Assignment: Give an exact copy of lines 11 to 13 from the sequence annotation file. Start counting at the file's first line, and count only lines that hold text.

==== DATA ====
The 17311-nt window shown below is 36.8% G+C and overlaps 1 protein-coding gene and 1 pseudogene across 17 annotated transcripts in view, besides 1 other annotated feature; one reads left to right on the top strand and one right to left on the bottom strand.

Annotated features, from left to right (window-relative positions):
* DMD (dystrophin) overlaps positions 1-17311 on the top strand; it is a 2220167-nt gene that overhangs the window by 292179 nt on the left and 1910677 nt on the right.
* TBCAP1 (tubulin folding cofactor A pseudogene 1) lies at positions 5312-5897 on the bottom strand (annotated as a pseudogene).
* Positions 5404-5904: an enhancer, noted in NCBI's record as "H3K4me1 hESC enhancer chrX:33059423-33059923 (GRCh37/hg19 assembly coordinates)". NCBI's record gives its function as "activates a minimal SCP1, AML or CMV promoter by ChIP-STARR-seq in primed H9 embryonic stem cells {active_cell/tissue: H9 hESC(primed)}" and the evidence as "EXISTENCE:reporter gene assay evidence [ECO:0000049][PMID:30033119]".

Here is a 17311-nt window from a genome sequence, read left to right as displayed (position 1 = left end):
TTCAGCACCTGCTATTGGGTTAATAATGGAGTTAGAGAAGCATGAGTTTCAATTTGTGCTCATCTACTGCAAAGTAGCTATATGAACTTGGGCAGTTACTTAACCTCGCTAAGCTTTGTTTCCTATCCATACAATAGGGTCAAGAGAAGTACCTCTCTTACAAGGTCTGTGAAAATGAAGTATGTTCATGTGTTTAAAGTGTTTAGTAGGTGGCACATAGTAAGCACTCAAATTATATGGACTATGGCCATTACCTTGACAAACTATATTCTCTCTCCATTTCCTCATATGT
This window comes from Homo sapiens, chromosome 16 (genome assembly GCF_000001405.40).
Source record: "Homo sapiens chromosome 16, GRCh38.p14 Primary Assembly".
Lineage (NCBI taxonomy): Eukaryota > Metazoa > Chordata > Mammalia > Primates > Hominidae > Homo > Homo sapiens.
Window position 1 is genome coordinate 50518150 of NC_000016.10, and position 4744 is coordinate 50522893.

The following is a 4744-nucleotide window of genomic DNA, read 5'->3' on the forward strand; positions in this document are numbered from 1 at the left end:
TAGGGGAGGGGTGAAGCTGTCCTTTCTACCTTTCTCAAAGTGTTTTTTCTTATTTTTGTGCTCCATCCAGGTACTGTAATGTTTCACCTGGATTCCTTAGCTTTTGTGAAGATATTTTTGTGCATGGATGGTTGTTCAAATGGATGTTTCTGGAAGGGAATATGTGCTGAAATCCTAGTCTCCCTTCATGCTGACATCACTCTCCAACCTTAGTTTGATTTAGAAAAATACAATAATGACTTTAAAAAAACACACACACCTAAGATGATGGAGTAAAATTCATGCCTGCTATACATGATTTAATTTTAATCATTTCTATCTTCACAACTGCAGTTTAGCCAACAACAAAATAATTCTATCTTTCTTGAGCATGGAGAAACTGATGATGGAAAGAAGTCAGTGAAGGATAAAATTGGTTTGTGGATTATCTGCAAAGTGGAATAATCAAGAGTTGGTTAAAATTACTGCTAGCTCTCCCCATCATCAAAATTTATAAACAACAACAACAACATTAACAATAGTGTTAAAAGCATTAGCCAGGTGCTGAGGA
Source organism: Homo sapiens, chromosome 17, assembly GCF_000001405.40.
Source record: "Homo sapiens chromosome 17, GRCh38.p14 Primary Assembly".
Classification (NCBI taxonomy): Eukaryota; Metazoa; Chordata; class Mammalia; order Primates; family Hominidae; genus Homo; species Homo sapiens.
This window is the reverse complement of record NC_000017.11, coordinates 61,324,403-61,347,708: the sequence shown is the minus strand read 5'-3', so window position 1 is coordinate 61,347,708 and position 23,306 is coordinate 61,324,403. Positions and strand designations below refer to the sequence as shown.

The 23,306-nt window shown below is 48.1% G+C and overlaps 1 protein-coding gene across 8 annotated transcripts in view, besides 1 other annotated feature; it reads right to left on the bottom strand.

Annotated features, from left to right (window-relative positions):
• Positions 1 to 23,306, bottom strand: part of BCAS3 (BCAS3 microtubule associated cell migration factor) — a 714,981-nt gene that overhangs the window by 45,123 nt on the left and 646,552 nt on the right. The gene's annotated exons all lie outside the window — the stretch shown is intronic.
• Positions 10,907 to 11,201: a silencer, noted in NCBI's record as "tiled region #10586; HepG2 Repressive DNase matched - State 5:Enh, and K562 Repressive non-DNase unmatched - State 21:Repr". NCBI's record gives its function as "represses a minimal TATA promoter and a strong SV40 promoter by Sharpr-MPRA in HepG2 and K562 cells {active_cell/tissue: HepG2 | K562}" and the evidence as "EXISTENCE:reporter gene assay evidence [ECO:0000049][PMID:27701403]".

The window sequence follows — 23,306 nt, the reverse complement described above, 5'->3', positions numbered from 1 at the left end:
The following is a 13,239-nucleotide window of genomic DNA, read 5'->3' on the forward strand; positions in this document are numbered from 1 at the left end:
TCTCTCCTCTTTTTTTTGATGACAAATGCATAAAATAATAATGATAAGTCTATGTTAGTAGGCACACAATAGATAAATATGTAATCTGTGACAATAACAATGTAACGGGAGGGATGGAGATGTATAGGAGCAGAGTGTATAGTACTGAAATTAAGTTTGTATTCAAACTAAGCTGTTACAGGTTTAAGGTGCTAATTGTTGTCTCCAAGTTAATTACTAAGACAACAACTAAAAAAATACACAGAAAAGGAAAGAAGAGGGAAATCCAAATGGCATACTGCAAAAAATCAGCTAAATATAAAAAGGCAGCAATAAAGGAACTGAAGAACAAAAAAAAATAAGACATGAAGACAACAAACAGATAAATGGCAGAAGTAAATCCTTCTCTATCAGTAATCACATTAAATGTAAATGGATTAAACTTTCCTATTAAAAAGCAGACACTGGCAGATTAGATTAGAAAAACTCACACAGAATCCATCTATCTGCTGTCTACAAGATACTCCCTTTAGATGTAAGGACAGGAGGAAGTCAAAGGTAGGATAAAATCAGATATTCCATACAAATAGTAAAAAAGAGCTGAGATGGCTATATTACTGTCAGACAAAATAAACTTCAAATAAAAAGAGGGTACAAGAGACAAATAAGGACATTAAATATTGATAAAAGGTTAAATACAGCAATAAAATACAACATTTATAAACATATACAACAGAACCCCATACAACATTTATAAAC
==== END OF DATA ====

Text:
Window position 1 is genome coordinate 50518150 of NC_000016.10, and position 4744 is coordinate 50522893.

The following is a 4744-nucleotide window of genomic DNA, read 5'->3' on the forward strand; positions in this document are numbered from 1 at the left end:
TAGGGGAGGGGTGAAGCTGTCCTTTCTACCTTTCTCAAAGTGTTTTTTCTTATTTTTGTGCTCCATCCAGGTACTGTAATGTTTCACCTGGATTCCTTAGCTTTTGTGAAGATATTTTTGTGCATGGATGGTTGTTCAAATGGATGTTTCTGGAAGGGAATATGTGCTGAAATCCTAGTCTCCCTTCATGCTGACATCACTCTCCAACCTTAGTTTGATTTAGAAAAATACAATAATGACTTTAAAAAAACACACACACCTAAGATGATGGAGTAAAATTCATGCCTGCTATACATGATTTAATTTTAATCATTTCTATCTTCACAACTGCAGTTTAGCCAACAACAAAATAATTCTATCTTTCTTGAGCATGGAGAAACTGATGATGGAAAGAAGTCAGTGAAGGATAAAATTGGTTTGTGGATTATCTGCAAAGTGGAATAATCAAGAGTTGGTTAAAATTACTGCTAGCTCTCCCCATCATCAAAATTTATAAACAACAACAACAACATTAACAATAGTGTTAAAAGCATTAGCCAGGTGCTGAGGA